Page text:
However, it does not suggest that our gratitude should cause us to stop striving for more and just accept our lot in life; rather it teaches quite the opposite: that by acknowledging how abundant our lives are already, our minds will embrace the concept that the good things in life are potentially unlimited.
Abundant means to be richly supplied; to be over-supplied. This means that we should have no fear of asking for more because we can be confident in its delivery. Abundance is a store that never runs out of its goods.
Abundant thinking is not just concerned with money, although there is a strong financial aspect that can be applied; it is a life philosophy. Where money is the issue, it is viewed as a tool that allows a better quality of life to be achieved - not just the material aspects, but most crucially the freedom to spend time doing the things that matter with the people that matter.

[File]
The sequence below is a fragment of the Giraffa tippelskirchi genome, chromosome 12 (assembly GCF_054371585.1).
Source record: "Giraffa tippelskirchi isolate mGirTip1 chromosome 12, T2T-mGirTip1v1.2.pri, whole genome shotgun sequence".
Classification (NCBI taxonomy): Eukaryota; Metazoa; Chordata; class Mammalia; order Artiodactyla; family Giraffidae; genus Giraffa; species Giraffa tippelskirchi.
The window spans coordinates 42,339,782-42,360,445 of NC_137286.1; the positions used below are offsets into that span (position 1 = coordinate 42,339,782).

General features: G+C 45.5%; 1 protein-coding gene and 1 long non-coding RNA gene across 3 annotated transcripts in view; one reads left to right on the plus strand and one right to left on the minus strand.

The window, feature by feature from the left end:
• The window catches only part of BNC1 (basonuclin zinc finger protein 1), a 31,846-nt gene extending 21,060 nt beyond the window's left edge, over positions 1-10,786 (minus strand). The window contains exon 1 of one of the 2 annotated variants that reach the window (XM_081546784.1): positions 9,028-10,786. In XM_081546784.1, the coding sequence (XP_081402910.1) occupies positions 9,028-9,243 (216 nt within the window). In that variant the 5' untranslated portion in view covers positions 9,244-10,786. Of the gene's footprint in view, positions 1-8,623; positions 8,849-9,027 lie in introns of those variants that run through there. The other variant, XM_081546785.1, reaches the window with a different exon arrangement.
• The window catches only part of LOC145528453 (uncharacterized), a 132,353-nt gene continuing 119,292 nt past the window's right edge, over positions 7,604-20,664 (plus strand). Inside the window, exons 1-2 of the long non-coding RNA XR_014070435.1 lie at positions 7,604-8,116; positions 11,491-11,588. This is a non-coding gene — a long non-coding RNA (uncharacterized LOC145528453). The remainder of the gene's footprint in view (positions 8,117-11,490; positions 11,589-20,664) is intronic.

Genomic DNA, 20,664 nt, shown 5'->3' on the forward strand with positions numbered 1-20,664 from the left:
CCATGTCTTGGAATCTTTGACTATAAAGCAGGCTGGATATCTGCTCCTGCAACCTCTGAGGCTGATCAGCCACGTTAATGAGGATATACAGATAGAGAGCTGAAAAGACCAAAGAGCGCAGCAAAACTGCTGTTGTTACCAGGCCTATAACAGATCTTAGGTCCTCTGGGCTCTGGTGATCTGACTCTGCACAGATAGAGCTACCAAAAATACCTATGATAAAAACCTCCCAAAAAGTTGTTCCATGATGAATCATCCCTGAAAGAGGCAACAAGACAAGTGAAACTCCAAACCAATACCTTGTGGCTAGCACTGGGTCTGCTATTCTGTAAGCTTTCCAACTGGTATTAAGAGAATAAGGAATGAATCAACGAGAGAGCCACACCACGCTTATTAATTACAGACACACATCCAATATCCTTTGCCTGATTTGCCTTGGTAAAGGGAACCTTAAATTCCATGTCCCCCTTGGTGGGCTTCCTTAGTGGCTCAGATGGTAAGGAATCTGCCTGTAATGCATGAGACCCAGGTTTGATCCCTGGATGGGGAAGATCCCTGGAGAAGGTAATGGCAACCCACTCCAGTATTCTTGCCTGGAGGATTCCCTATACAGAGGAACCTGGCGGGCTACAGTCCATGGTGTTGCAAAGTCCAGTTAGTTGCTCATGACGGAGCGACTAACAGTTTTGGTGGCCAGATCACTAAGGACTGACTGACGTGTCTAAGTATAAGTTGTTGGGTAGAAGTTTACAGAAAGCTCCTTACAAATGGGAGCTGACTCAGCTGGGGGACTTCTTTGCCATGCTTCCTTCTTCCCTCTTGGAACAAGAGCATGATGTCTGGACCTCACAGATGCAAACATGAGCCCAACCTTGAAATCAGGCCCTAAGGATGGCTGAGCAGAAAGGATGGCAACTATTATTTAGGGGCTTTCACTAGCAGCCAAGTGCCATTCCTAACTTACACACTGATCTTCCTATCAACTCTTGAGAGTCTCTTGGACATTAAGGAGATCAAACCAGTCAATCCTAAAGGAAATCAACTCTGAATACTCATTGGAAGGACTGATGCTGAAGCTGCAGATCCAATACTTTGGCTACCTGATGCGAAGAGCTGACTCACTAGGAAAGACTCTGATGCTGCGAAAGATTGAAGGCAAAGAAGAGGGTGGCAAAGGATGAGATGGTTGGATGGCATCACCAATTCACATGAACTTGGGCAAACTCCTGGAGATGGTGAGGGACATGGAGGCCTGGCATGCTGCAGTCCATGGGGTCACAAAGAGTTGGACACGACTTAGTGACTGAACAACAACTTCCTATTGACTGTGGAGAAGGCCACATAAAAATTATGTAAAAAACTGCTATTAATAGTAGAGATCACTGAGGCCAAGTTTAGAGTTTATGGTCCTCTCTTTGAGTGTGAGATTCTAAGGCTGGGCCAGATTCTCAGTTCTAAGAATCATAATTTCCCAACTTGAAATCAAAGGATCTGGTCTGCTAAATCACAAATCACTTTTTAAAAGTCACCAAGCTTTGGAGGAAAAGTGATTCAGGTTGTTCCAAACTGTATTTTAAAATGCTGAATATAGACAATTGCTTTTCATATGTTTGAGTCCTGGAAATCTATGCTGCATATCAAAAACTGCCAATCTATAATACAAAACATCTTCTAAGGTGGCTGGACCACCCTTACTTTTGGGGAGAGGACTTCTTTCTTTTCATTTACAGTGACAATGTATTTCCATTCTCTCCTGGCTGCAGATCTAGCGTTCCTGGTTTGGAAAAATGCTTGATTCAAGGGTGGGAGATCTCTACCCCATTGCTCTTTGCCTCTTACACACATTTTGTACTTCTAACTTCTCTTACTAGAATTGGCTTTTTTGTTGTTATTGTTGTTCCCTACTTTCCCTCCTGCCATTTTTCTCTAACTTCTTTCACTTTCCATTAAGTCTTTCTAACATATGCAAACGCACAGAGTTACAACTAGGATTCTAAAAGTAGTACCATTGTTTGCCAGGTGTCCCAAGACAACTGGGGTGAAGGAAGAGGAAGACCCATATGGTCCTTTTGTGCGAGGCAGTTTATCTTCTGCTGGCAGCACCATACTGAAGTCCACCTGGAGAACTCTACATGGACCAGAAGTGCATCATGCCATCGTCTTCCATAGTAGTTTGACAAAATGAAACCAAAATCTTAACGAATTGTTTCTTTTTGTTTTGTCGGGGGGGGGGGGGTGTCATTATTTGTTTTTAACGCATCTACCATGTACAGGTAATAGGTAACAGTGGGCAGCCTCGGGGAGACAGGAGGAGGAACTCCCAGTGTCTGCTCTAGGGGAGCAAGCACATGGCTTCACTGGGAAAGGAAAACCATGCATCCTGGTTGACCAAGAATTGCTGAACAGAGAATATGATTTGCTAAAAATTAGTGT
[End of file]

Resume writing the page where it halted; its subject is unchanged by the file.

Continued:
Similarly, being a rich dad, or a rich mum, may not relate to money at all. It can even negate the willful drive for extra finances, especially where that works against the more important aspects of life, such as love and family. We all know of rich, unhappy people. We read about them every day in the newspapers and see them on the television; people who have a clear abundance of finances but who are bereft emotionally.
Abundant thinking is all about changing how you view your personal circumstances so that you can change how you view the world at large. It is realizing that you have been the cause of your sadness and struggle in life through your focus on what you don't have, rather than on what you do have.
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